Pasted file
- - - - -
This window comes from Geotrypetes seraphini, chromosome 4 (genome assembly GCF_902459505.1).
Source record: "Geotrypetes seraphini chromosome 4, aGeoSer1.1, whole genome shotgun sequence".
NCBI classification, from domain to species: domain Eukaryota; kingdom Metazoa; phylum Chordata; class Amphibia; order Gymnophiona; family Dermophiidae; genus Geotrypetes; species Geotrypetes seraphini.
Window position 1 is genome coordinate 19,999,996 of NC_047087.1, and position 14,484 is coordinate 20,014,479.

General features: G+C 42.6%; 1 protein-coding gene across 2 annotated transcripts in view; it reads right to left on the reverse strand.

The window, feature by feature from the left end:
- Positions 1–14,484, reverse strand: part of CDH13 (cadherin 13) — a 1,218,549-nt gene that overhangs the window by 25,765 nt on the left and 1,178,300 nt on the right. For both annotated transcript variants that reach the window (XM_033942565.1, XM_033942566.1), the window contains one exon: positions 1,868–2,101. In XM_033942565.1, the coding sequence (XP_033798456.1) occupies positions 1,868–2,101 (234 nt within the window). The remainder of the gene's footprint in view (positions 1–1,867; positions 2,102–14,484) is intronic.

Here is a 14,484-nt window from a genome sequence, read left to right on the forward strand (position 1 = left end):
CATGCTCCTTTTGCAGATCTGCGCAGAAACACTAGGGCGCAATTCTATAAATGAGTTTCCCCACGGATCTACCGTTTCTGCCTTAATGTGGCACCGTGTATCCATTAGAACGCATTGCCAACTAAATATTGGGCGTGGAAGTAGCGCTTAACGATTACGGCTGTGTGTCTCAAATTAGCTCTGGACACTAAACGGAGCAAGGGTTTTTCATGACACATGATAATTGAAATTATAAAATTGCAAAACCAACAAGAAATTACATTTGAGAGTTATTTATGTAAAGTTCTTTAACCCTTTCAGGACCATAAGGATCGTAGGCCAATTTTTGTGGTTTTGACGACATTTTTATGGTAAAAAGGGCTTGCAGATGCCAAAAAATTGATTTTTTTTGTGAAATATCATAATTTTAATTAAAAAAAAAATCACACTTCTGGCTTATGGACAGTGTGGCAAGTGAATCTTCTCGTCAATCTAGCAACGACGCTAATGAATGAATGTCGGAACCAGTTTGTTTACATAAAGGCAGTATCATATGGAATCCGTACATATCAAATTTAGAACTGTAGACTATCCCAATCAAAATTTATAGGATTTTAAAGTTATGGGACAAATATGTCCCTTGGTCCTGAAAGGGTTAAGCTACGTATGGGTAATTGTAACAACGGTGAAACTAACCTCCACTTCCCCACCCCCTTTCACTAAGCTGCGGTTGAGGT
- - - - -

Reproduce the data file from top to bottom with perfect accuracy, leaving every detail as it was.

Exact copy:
This window comes from Geotrypetes seraphini, chromosome 4 (genome assembly GCF_902459505.1).
Source record: "Geotrypetes seraphini chromosome 4, aGeoSer1.1, whole genome shotgun sequence".
NCBI classification, from domain to species: domain Eukaryota; kingdom Metazoa; phylum Chordata; class Amphibia; order Gymnophiona; family Dermophiidae; genus Geotrypetes; species Geotrypetes seraphini.
Window position 1 is genome coordinate 19,999,996 of NC_047087.1, and position 14,484 is coordinate 20,014,479.

General features: G+C 42.6%; 1 protein-coding gene across 2 annotated transcripts in view; it reads right to left on the reverse strand.

The window, feature by feature from the left end:
- Positions 1–14,484, reverse strand: part of CDH13 (cadherin 13) — a 1,218,549-nt gene that overhangs the window by 25,765 nt on the left and 1,178,300 nt on the right. For both annotated transcript variants that reach the window (XM_033942565.1, XM_033942566.1), the window contains one exon: positions 1,868–2,101. In XM_033942565.1, the coding sequence (XP_033798456.1) occupies positions 1,868–2,101 (234 nt within the window). The remainder of the gene's footprint in view (positions 1–1,867; positions 2,102–14,484) is intronic.

Here is a 14,484-nt window from a genome sequence, read left to right on the forward strand (position 1 = left end):
CATGCTCCTTTTGCAGATCTGCGCAGAAACACTAGGGCGCAATTCTATAAATGAGTTTCCCCACGGATCTACCGTTTCTGCCTTAATGTGGCACCGTGTATCCATTAGAACGCATTGCCAACTAAATATTGGGCGTGGAAGTAGCGCTTAACGATTACGGCTGTGTGTCTCAAATTAGCTCTGGACACTAAACGGAGCAAGGGTTTTTCATGACACATGATAATTGAAATTATAAAATTGCAAAACCAACAAGAAATTACATTTGAGAGTTATTTATGTAAAGTTCTTTAACCCTTTCAGGACCATAAGGATCGTAGGCCAATTTTTGTGGTTTTGACGACATTTTTATGGTAAAAAGGGCTTGCAGATGCCAAAAAATTGATTTTTTTTGTGAAATATCATAATTTTAATTAAAAAAAAAATCACACTTCTGGCTTATGGACAGTGTGGCAAGTGAATCTTCTCGTCAATCTAGCAACGACGCTAATGAATGAATGTCGGAACCAGTTTGTTTACATAAAGGCAGTATCATATGGAATCCGTACATATCAAATTTAGAACTGTAGACTATCCCAATCAAAATTTATAGGATTTTAAAGTTATGGGACAAATATGTCCCTTGGTCCTGAAAGGGTTAAGCTACGTATGGGTAATTGTAACAACGGTGAAACTAACCTCCACTTCCCCACCCCCTTTCACTAAGCTGCGGTTGAGGT